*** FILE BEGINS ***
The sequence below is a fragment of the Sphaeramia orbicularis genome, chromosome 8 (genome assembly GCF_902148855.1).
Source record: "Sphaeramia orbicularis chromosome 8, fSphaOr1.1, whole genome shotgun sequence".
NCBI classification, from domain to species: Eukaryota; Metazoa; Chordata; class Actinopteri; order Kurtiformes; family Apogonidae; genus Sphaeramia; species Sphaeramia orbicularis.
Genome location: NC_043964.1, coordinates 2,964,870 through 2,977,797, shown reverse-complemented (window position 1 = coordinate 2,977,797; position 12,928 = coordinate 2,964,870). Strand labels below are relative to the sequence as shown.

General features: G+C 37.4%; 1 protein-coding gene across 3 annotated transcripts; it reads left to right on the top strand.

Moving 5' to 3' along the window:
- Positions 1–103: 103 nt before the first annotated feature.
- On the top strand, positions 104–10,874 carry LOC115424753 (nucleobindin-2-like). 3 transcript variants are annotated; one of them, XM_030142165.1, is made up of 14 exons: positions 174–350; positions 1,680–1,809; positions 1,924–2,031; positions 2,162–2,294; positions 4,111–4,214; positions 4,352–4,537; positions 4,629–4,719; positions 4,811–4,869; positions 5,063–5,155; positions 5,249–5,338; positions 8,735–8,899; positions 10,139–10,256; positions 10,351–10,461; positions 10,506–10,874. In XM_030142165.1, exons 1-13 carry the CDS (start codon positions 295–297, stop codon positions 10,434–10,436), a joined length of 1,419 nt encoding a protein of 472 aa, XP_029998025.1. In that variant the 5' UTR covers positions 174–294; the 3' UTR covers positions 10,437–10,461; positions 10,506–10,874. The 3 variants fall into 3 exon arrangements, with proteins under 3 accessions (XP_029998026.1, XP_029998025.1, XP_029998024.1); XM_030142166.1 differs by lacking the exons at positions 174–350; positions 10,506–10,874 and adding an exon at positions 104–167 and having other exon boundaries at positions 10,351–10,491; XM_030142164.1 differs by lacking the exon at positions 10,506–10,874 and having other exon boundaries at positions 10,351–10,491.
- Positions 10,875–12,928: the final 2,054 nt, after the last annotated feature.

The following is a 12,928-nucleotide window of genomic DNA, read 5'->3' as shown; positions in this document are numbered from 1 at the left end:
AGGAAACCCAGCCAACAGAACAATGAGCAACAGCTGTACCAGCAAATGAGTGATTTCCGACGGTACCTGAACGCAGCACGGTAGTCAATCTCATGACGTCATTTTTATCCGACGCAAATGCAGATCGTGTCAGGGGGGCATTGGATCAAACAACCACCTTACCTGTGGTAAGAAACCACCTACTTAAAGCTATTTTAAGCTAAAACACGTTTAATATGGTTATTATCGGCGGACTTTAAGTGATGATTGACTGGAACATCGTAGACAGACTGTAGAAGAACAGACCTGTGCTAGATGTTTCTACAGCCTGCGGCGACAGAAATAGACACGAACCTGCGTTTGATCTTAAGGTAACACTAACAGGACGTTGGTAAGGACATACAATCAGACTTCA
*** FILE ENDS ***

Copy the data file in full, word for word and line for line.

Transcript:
The sequence below is a fragment of the Sphaeramia orbicularis genome, chromosome 8 (genome assembly GCF_902148855.1).
Source record: "Sphaeramia orbicularis chromosome 8, fSphaOr1.1, whole genome shotgun sequence".
NCBI classification, from domain to species: Eukaryota; Metazoa; Chordata; class Actinopteri; order Kurtiformes; family Apogonidae; genus Sphaeramia; species Sphaeramia orbicularis.
Genome location: NC_043964.1, coordinates 2,964,870 through 2,977,797, shown reverse-complemented (window position 1 = coordinate 2,977,797; position 12,928 = coordinate 2,964,870). Strand labels below are relative to the sequence as shown.

General features: G+C 37.4%; 1 protein-coding gene across 3 annotated transcripts; it reads left to right on the top strand.

Moving 5' to 3' along the window:
- Positions 1–103: 103 nt before the first annotated feature.
- On the top strand, positions 104–10,874 carry LOC115424753 (nucleobindin-2-like). 3 transcript variants are annotated; one of them, XM_030142165.1, is made up of 14 exons: positions 174–350; positions 1,680–1,809; positions 1,924–2,031; positions 2,162–2,294; positions 4,111–4,214; positions 4,352–4,537; positions 4,629–4,719; positions 4,811–4,869; positions 5,063–5,155; positions 5,249–5,338; positions 8,735–8,899; positions 10,139–10,256; positions 10,351–10,461; positions 10,506–10,874. In XM_030142165.1, exons 1-13 carry the CDS (start codon positions 295–297, stop codon positions 10,434–10,436), a joined length of 1,419 nt encoding a protein of 472 aa, XP_029998025.1. In that variant the 5' UTR covers positions 174–294; the 3' UTR covers positions 10,437–10,461; positions 10,506–10,874. The 3 variants fall into 3 exon arrangements, with proteins under 3 accessions (XP_029998026.1, XP_029998025.1, XP_029998024.1); XM_030142166.1 differs by lacking the exons at positions 174–350; positions 10,506–10,874 and adding an exon at positions 104–167 and having other exon boundaries at positions 10,351–10,491; XM_030142164.1 differs by lacking the exon at positions 10,506–10,874 and having other exon boundaries at positions 10,351–10,491.
- Positions 10,875–12,928: the final 2,054 nt, after the last annotated feature.

The following is a 12,928-nucleotide window of genomic DNA, read 5'->3' as shown; positions in this document are numbered from 1 at the left end:
AGGAAACCCAGCCAACAGAACAATGAGCAACAGCTGTACCAGCAAATGAGTGATTTCCGACGGTACCTGAACGCAGCACGGTAGTCAATCTCATGACGTCATTTTTATCCGACGCAAATGCAGATCGTGTCAGGGGGGCATTGGATCAAACAACCACCTTACCTGTGGTAAGAAACCACCTACTTAAAGCTATTTTAAGCTAAAACACGTTTAATATGGTTATTATCGGCGGACTTTAAGTGATGATTGACTGGAACATCGTAGACAGACTGTAGAAGAACAGACCTGTGCTAGATGTTTCTACAGCCTGCGGCGACAGAAATAGACACGAACCTGCGTTTGATCTTAAGGTAACACTAACAGGACGTTGGTAAGGACATACAATCAGACTTCA